Simple And Inexpensive Practice Promotion
Whether it’s called marketing or advertising or promotion, no practice should be missing the opportunity to create a bond with its customers (patients) and to seek out new ones. Patient loyalty is severely tested every day by changes in insurance coverage, by the continued promotion of other providers seeking to build their practices and by disappointments in the delivery of care.
Give each of your employees a business card. It, of course, has your practice name and number on it, and any other special information that promotes your practice. For many of these employees, this will be the first time that they have had a “business card” and you will gain a team of markers as your employees hand our “their card” to their friends and relatives.
ON THE WALL
Get your diplomats and all that professional recognition’s hanging in your private office or sitting in boxes and move it to the wall of your waiting room. Give your patients some sense of the clinical knowledge that you possess. They may also find that there are links between you and themselves, such as old school ties.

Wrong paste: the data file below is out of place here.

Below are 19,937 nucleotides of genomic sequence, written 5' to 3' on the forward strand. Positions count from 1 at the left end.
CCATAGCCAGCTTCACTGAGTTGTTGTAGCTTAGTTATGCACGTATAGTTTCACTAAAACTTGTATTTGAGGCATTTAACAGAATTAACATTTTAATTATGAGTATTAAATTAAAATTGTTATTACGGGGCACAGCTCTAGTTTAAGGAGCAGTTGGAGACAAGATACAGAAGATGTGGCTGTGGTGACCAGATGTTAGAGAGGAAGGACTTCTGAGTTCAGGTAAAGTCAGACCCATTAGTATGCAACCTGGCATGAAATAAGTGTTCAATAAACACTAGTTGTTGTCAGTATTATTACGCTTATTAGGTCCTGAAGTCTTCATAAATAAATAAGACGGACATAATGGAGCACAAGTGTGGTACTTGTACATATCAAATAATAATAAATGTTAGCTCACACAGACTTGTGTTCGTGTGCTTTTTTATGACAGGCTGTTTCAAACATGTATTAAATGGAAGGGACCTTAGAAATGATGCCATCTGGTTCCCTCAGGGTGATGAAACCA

YOU’RE SMILING FACE
Especially in multi-physician practices, put pictures on the wall of each physician, non-physician practitioner. Include the name and a brief biographical sketch. Some offices have included pictures of the nursing staff. Patients are more comfortable knowing whom they are seeing and a bit about them.
ASK FOR THE REFERRAL
If your office is seeking referrals from your patients, especially if you’re an internal medicine specialist that wants to grow a primary care practice, let your patients know. A simple in-office brochure advising them of your availability gets the word out, as does a simple sign with a pile of your business cards.